Yeah, that makes sense. Unfortunately, it's one of those things you cannot fully grasp a priori.

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Re: H v. T10 for appellate lit

Postby kaiser » Fri Feb 20, 2015 2:04 pm

^^^

Exactly. I understand why this seems like a tough choice to you. And if I were also a 0L, this would seem like a much tougher choice to me as well. But if you discounted the "0L factor" from the poll and just asked actual grads, it would be essentially a unanimous vote for Duke. And there is a reason for that.

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Re: H v. T10 for appellate lit

Postby Desert Fox » Fri Feb 20, 2015 2:17 pm

Even if you are sure you want appellate, which you admit you aren't, it is not worth it.

~10% of HLS students get appellate clerkships, which is essential prerequisite. Duke is probably about 3%. That is only a 7% difference. And the vast majority of people who do appellate clerkships don't do any appellate work in big law. I think 25% would be very generous. So that 7% is now 1.75%. Lets call it 2%.

150k for a 2% differential? Is it worth 7.5 Million to you? Because that is how you are valuing it. Hell even if you got with a full 7% difference that is 2.1 million.

To do a job you heard is cool.

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Re: H v. T10 for appellate lit

Postby run26.2 » Fri Feb 20, 2015 2:20 pm

Recent grad who has done appellate work. I agree with kaiser's post. It will be tough to guarantee you will get into and get good experience doing appellate work at one of these firms for many reasons, some of which will be beyond your control (how many grads they hire, how much work they have, clients' expectations, etc.). They all have many attorneys trying to do that work, so it is hard to guarantee. To me, that makes the flexibility of less debt much more appealing.

Also, I haven't read the whole thread to understand your question about whether the advantage of Harvard evaporates post-OCI. When it is time to change jobs, yes, Harvard will give you and advantage (assuming, we're not talking about summa at Duke v. no latin honors at Harvard, for instance). But if you stay at the same place, it will not give you much if any advantage in terms of the work you get.
Last edited by run26.2 on Fri Feb 20, 2015 2:25 pm, edited 1 time in total.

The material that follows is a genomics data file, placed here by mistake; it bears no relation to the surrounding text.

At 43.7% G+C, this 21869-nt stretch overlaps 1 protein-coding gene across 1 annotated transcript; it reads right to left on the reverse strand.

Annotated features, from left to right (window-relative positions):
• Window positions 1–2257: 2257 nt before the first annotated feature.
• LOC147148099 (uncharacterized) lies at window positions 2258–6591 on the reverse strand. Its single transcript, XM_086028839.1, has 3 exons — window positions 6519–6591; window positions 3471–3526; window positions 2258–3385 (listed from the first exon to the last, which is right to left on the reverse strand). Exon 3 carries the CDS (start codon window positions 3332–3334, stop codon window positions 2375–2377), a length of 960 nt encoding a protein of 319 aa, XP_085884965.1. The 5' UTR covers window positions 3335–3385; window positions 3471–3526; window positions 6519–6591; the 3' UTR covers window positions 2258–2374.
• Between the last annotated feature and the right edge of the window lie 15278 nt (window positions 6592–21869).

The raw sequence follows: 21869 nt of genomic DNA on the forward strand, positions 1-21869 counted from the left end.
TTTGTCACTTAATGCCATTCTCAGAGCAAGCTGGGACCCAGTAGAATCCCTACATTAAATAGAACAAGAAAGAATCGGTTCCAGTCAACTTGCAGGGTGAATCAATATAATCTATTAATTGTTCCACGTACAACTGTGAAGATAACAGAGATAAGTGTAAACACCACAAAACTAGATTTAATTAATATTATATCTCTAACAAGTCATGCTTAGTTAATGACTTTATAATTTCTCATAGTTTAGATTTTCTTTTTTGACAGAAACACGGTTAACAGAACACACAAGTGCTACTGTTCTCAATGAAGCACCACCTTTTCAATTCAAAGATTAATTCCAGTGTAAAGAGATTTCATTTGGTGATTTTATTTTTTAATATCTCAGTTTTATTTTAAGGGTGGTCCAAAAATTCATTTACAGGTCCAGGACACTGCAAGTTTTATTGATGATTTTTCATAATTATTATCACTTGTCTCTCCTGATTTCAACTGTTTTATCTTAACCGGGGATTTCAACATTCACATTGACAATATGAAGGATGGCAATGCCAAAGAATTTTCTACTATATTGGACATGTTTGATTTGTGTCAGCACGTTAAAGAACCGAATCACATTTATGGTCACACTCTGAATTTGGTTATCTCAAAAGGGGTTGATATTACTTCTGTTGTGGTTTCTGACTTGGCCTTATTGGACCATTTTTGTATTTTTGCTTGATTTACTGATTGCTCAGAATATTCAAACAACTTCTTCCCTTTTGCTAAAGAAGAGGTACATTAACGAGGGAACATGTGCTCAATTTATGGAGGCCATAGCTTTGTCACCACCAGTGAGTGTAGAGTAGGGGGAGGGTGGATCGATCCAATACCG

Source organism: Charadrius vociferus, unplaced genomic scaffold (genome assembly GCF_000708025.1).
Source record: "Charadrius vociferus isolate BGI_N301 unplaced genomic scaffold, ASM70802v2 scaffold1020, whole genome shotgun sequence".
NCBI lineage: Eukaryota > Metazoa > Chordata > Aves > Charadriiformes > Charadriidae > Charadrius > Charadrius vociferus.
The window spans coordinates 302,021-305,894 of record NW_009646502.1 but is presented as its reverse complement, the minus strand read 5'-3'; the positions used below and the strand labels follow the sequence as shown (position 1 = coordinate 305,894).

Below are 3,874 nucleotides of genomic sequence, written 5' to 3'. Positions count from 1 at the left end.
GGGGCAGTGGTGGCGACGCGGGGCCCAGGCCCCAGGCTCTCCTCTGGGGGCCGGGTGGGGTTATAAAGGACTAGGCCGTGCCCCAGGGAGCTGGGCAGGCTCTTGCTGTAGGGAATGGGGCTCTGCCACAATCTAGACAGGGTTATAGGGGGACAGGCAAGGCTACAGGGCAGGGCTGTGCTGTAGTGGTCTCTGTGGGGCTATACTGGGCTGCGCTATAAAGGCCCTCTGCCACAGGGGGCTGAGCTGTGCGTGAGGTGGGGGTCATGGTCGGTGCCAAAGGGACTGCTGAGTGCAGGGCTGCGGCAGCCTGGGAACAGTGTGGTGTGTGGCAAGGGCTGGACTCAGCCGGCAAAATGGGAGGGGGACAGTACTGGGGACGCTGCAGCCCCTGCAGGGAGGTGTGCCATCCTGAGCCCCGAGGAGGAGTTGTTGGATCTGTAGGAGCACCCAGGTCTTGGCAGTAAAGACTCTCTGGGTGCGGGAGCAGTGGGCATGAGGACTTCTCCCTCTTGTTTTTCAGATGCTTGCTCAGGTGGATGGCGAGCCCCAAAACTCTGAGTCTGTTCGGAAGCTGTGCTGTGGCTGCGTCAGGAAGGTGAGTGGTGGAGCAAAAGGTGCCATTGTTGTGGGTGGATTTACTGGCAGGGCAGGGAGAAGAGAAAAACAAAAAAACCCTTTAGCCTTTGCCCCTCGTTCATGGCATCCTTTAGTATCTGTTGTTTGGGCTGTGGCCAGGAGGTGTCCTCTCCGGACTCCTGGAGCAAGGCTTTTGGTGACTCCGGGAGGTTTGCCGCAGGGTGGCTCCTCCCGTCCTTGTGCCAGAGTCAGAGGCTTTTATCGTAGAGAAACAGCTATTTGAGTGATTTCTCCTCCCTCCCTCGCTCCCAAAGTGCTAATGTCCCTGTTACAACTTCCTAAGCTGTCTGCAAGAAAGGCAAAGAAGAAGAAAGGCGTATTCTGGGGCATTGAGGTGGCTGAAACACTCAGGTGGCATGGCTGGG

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Re: H v. T10 for appellate lit

Postby Desert Fox » Fri Feb 20, 2015 2:22 pm

For what I understand, the bulk of appellate work is actually done by smaller nonbiglaw firms which charge a lot lower rates. While HLS is probably better for MayerBrown DC, I'm not sure it is all that better for some small firm in North Carolina that does appellate work for NC SCOTUSNC

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do people read these?

Postby smaug » Fri Feb 20, 2015 2:28 pm

Anyway, we've gotten a bit far afield. My main question is whether the advantage of HLS evaporates after OCI. My guess is that it doesn't, but quantifying precisely how much the long-term advantage is worth is difficult, which is why I'm fielding the question.

It doesn't, but that advantage isn't going to get you to appellate lit on its own. Does that make sense? I'm sure that if you tracked the long, long term, H students have some marginal bump over others.

But, whether you're a candidate for the type of work that you're talking about will be determined very, very early in your career. You'll have, at most, two or three shots. (OCI, and post clerkship hiring). You're not going to lateral into an appellate lit position on the strength of your H degree. A Duke student who is otherwise credentialed won't instantly lose against a Harvard student.

That's why taking the money makes sense here. Yes, H has some upside advantage over Duke, but you don't seem to care much about the areas where that upside advantage is more prominent—in sleeping your way into solid Vault-ranked firm.

You will probably get biglaw out of either one. (Or, that's a reasonable expectation.) You can probably get biglaw lit out of either one. (That's still a reasonable expectation.) You probably will not get W&C out of either schools, and if that's your only measure of success, you're probably going to fail.